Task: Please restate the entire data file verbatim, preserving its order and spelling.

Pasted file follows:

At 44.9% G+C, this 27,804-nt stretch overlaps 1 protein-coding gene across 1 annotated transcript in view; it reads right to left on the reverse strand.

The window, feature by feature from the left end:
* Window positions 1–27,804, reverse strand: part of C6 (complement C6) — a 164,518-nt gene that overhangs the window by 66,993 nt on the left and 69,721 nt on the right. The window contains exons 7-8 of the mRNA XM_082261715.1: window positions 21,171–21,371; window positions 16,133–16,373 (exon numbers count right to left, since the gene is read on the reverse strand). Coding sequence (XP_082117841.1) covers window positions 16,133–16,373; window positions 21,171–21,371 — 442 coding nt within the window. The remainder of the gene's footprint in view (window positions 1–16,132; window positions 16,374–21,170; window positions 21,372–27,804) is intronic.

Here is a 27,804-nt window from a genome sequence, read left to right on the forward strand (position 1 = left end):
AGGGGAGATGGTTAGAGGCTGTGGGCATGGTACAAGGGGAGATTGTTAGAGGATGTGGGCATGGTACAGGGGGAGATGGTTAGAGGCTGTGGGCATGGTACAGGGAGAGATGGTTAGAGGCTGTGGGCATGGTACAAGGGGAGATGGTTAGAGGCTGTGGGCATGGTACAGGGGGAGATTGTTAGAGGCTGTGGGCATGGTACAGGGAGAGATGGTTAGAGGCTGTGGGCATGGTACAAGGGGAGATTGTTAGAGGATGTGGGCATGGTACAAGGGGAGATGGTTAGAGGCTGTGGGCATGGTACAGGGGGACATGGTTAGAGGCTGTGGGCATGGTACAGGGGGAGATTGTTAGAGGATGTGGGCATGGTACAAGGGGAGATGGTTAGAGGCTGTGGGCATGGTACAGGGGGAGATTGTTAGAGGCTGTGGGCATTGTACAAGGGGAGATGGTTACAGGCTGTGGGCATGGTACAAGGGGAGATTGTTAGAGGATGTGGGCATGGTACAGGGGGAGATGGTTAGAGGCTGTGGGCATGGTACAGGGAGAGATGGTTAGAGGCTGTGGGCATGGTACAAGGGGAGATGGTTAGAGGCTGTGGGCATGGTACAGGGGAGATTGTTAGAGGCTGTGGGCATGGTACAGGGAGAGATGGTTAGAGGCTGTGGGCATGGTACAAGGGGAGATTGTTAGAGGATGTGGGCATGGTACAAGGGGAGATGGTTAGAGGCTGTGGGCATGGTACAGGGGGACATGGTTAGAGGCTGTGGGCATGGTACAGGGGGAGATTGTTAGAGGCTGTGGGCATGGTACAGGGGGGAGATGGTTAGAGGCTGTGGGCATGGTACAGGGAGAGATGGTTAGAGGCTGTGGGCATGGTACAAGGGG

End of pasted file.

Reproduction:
At 44.9% G+C, this 27,804-nt stretch overlaps 1 protein-coding gene across 1 annotated transcript in view; it reads right to left on the reverse strand.

The window, feature by feature from the left end:
* Window positions 1–27,804, reverse strand: part of C6 (complement C6) — a 164,518-nt gene that overhangs the window by 66,993 nt on the left and 69,721 nt on the right. The window contains exons 7-8 of the mRNA XM_082261715.1: window positions 21,171–21,371; window positions 16,133–16,373 (exon numbers count right to left, since the gene is read on the reverse strand). Coding sequence (XP_082117841.1) covers window positions 16,133–16,373; window positions 21,171–21,371 — 442 coding nt within the window. The remainder of the gene's footprint in view (window positions 1–16,132; window positions 16,374–21,170; window positions 21,372–27,804) is intronic.

Here is a 27,804-nt window from a genome sequence, read left to right on the forward strand (position 1 = left end):
AGGGGAGATGGTTAGAGGCTGTGGGCATGGTACAAGGGGAGATTGTTAGAGGATGTGGGCATGGTACAGGGGGAGATGGTTAGAGGCTGTGGGCATGGTACAGGGAGAGATGGTTAGAGGCTGTGGGCATGGTACAAGGGGAGATGGTTAGAGGCTGTGGGCATGGTACAGGGGGAGATTGTTAGAGGCTGTGGGCATGGTACAGGGAGAGATGGTTAGAGGCTGTGGGCATGGTACAAGGGGAGATTGTTAGAGGATGTGGGCATGGTACAAGGGGAGATGGTTAGAGGCTGTGGGCATGGTACAGGGGGACATGGTTAGAGGCTGTGGGCATGGTACAGGGGGAGATTGTTAGAGGATGTGGGCATGGTACAAGGGGAGATGGTTAGAGGCTGTGGGCATGGTACAGGGGGAGATTGTTAGAGGCTGTGGGCATTGTACAAGGGGAGATGGTTACAGGCTGTGGGCATGGTACAAGGGGAGATTGTTAGAGGATGTGGGCATGGTACAGGGGGAGATGGTTAGAGGCTGTGGGCATGGTACAGGGAGAGATGGTTAGAGGCTGTGGGCATGGTACAAGGGGAGATGGTTAGAGGCTGTGGGCATGGTACAGGGGAGATTGTTAGAGGCTGTGGGCATGGTACAGGGAGAGATGGTTAGAGGCTGTGGGCATGGTACAAGGGGAGATTGTTAGAGGATGTGGGCATGGTACAAGGGGAGATGGTTAGAGGCTGTGGGCATGGTACAGGGGGACATGGTTAGAGGCTGTGGGCATGGTACAGGGGGAGATTGTTAGAGGCTGTGGGCATGGTACAGGGGGGAGATGGTTAGAGGCTGTGGGCATGGTACAGGGAGAGATGGTTAGAGGCTGTGGGCATGGTACAAGGGG